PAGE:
“Once I spent some time with the unit, it became clear this is who I want to work beside,” said Silva. “They were incredibly intelligent when it came to ordnance and explosives and still maintained a very relaxed and fun environment that anyone would want to be a part of.”
Today, Silva is the command sergeant major for the 71st Ordnance Group (EOD), the group that commands all EOD Soldiers west of the Mississippi River. The Fort Carson, Colorado-based EOD group commands three EOD battalions and 18 EOD companies on 11 military installations.
Silva said NCO leadership is critical to the success of EOD operations around the world.
“A tremendous amount of trust must be earned to be an NCO in this career field,” said Silva. “In EOD, the team leader is a staff sergeant. The team leader is the hub in which the entirety of the EOD community revolves around and supports. These NCOs are empowered to make critical decisions, while their team operates autonomously, in very austere environments. The EOD center of gravity is the team, led by the team leader.”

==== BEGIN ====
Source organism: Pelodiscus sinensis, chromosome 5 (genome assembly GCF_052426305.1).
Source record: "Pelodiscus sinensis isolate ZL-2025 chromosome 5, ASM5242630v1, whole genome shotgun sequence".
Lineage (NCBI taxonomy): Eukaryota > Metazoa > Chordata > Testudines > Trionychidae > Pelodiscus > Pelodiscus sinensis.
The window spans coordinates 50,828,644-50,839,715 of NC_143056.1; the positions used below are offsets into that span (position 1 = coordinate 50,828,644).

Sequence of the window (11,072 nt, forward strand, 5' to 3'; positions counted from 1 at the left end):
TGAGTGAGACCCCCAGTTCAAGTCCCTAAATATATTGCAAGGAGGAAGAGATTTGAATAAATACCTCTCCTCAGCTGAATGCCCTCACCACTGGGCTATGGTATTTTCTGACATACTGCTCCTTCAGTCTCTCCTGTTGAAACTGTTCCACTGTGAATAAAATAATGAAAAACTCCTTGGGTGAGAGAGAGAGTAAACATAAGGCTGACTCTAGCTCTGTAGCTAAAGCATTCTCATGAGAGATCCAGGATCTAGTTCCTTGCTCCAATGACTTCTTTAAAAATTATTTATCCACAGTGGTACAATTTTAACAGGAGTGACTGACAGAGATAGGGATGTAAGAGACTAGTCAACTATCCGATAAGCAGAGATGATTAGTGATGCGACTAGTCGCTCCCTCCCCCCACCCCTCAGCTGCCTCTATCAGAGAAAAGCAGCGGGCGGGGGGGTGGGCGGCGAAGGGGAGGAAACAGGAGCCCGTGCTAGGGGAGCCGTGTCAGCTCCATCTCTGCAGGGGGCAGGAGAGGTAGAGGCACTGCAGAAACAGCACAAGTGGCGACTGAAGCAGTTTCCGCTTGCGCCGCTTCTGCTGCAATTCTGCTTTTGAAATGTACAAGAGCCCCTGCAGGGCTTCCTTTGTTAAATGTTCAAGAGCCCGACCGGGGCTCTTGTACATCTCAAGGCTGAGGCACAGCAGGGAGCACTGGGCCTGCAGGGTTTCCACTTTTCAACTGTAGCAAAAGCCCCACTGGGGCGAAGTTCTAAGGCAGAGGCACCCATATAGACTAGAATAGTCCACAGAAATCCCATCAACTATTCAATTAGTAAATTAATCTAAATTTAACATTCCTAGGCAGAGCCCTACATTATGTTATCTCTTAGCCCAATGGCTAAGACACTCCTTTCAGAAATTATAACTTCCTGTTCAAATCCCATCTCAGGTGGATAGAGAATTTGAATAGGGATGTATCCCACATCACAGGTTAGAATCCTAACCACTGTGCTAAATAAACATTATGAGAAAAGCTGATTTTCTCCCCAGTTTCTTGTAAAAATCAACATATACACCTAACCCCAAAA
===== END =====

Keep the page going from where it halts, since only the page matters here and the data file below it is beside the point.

Silva said it is not unusual for a staff sergeant and a specialist to operate in a foreign country, advising a partner nation, without any additional supervision.
The Master EOD technician said every EOD technician on a team determines how to tackle different explosives.
“On an EOD team, every voice has equal value,” said Silva, who has deployed seven times and served in both Iraq and Afghanistan. “A team member who graduated yesterday will question a Master Badge team leader with years of experience and that is welcomed. Our teams have one chance to get it right, there are no redos when it comes to unexploded ordnance and improvised explosive devices.”
With the EOD motto of "initial success or total failure," Silva said the trust and camaraderie in Army EOD teams extends to joint, interagency and allied EOD teams.
Silva said the EOD community has given him the opportunity to defeat explosive hazards, travel the world and protect the nation’s senior most leaders.
“Twenty-five years of EOD later, I'm having as much fun as I've ever had and feel even more strongly that this is the family in which I belong,” said Silva, a native of Long Beach, California. “I've seen all 50 states, five of seven continents, the absolute best and worst of dozens of countries, spent Christmas at the White House, protected the Pope as well as presidents, and fast roped onto the USS Abraham Lincoln in the Persian Gulf.
“I've had so many incredible experiences but the highlight of my career isn't the experiences, it’s the relationships, it's the people, it’s the EOD family that I'll take with me long after the experiences end,” said Silva.